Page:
I think we need to avoid putting the cart before the horse. If people have a vibrant relationship with Christ then church attendance will come naturally. If they are depending on themselves, or are seeking after “other gods” then pursauding them to come to church will do them little good. After all the great commission was to go out and make disciples, not just church-goers. I think we should worry more about helping people fall in love with the amazing God we have in Jesus, and help them to see the majesty and the glory of His grace, and worry less about church attendance.
    I think it’s like Augustine said, “Love God and do what you want”. Meaning of course that when we love someone it changes what we want, so that we want the things that pleases the beloved. If we don’t love Christ, we are not going to love church. And if we don’t understand His grace towards us, then we are going to have difficulty with the imperfections (e.g. hypocrisy, judgementalism) of other Christians.
    God bless,

  3. The reason the Jesus said, “Blessed are those who are not offended in Me,” is that the local church is a very offensive place. Even someone with a “vibrant” relationship with Christ will be dealt some pretty serious blows. That is just how it is. No one escapes offenses; they are sure to come. Everyone who sticks it our over time has had to learn to deal with offenses, or they are the walking dead.
    I think that we all hunger, not for perfect people, but for authentic relationships, and we are coming up empty.
    We want people to know our name, be glad we came, and to find that our troubles are all the same, just like a bar.
    Let’s be honest and say that is probably not true at most churches, most of the time.
    I remember truly enjoying going to church as a child, and I did not know the Lord. I looked forward to seeing the people who took a personal interest in me, and spent time talking to me every Sunday. They just cared. They were not recruiting me to volunteer for a project, selling anything or trying to raise money for a missions trip. They just took the time to care about me as an individual.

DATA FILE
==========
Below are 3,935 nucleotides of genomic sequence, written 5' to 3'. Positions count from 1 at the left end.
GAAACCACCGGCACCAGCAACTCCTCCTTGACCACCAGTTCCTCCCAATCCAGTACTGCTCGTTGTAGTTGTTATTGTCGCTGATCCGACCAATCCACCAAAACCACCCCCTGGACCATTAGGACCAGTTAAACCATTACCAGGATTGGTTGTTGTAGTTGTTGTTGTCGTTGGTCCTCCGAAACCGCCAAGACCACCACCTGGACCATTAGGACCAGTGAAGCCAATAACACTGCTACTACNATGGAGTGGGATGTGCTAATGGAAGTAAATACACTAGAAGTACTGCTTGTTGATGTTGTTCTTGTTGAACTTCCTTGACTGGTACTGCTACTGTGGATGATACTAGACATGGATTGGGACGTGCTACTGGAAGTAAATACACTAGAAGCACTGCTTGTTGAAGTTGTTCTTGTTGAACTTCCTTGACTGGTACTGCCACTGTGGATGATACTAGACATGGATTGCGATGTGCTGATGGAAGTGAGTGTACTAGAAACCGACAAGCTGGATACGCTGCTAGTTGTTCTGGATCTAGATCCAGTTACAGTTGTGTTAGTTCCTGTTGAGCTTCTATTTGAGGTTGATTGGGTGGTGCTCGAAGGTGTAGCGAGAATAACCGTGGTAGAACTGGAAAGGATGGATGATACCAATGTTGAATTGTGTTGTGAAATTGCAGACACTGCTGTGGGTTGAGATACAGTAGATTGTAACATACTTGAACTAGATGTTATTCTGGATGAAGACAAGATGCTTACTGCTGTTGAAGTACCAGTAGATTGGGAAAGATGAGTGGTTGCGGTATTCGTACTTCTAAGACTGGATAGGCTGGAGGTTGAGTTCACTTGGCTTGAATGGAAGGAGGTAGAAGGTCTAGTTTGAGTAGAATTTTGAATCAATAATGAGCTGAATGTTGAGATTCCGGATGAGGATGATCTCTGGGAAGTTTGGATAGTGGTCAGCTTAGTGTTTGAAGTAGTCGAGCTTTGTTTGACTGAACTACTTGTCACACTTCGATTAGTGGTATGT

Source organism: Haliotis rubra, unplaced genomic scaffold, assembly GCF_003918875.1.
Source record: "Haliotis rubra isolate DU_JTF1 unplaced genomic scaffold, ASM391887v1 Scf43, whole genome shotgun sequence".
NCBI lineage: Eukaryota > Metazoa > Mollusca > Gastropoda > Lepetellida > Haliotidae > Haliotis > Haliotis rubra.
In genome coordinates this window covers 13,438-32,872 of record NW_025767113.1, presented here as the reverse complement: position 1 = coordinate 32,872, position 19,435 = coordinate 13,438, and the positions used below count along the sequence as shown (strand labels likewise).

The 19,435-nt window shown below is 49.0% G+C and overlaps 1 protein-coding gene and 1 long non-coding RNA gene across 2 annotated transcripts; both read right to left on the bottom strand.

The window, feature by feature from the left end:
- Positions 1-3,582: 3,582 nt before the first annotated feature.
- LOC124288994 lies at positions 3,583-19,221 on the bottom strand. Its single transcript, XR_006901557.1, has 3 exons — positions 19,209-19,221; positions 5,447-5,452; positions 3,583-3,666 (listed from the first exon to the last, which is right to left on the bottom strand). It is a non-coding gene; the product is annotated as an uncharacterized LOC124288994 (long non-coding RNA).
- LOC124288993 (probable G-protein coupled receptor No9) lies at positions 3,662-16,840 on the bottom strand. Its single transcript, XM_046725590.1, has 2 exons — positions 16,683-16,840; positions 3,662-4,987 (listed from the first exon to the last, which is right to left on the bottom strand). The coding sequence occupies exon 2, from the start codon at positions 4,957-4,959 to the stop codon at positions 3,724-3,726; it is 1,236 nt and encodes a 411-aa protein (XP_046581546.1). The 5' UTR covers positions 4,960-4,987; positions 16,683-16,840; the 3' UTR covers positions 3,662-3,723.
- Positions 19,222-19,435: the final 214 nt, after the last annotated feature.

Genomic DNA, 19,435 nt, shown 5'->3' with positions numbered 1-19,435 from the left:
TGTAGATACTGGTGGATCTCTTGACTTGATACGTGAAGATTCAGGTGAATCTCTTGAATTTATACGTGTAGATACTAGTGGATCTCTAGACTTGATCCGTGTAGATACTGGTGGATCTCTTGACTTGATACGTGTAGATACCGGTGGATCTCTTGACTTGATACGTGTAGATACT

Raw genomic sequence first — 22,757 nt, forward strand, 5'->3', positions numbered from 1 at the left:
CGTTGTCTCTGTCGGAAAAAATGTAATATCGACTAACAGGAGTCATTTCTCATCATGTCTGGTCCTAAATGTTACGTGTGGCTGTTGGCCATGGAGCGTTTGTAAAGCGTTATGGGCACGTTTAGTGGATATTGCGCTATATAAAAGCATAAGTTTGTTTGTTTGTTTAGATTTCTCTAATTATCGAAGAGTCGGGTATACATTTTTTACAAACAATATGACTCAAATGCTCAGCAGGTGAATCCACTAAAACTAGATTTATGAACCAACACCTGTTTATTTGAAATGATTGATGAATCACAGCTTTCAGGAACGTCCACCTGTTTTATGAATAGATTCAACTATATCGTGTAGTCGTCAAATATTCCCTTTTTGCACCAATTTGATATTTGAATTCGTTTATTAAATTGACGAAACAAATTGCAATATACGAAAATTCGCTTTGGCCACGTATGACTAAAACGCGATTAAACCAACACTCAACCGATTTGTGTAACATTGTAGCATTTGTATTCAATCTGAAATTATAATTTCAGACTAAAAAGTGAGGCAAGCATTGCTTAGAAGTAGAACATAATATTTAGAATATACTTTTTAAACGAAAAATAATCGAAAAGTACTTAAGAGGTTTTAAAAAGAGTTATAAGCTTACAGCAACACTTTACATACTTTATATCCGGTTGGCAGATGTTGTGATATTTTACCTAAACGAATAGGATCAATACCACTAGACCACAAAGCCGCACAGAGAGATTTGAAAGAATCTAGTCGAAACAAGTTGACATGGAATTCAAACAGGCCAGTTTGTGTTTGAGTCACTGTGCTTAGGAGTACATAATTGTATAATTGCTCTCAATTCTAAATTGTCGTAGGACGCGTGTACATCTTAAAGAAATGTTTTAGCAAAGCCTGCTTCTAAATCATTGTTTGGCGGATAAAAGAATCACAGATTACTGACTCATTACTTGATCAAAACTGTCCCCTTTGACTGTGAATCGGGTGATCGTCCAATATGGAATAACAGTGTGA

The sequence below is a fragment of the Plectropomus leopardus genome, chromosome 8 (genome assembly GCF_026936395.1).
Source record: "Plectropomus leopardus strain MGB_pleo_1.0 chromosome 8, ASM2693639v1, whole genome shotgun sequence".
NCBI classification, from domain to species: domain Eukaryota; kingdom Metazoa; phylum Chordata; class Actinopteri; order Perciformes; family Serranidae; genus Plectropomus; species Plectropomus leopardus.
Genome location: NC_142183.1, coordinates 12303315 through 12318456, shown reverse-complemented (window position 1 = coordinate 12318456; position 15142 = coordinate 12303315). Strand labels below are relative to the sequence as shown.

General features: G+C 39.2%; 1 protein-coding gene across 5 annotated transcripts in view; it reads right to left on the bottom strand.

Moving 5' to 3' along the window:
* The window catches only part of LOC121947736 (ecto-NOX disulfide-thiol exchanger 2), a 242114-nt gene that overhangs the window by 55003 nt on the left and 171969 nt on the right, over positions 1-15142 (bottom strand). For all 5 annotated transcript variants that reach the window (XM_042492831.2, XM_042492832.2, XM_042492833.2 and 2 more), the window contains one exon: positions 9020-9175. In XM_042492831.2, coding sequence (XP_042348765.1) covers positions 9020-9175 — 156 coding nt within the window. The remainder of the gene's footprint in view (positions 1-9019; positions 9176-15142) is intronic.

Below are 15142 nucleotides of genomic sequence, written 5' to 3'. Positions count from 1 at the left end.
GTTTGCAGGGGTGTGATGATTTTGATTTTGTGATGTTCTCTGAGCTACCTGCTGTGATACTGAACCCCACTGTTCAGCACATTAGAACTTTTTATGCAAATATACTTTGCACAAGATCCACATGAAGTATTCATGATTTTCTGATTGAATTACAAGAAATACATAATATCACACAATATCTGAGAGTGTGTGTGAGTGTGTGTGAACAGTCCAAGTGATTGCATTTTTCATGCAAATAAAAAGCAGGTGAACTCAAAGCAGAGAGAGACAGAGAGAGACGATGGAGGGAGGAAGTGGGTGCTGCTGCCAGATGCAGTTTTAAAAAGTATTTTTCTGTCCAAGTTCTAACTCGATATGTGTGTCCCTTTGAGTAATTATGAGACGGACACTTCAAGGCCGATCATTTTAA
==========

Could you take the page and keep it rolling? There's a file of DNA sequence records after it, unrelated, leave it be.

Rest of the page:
As an adult Christian, who attends a Bible believing church, I don’t see anyone like that on Sunday. Paul had trouble finding people who honestly cared for the body of Christ as well. Maybe the answer is that we need to just start doing it.

  4. This is an abridged version of part of my testimony. Because of some family crises that happened in my mid to late teens, one of which hit me especially hard and had trouble coping with, I spent almost five years outside of the church.
    While I didn’t go off the rails or do anything silly, but I just couldn’t face up to sitting in church, going through the motions, and being around people who didn’t seem to care about me. It was my mother’s church more than mine, and felt more disconnected from it than before. I didn’t realise this at the time, but I was experiencing a prolonged bout of depression.
    I went on to uni after high school, and ended up joining a Christian group. Unlike most of the Christians I knew at the time, they showed genuine interest in me as a person, and helped me get back on track spiritually.
    Eventually I made a complete break with the congregation I was brought up in and baptised at, and just over thirteen years ago, found a new spiritual home. Because of these experiences, to some extent I sympathise with those who may be disillusioned with the church. Recognising that it’s made up of flawed people, like it or not I accept that we as Christians are required to be part of it. Coals taken out of the fire don’t stay hot.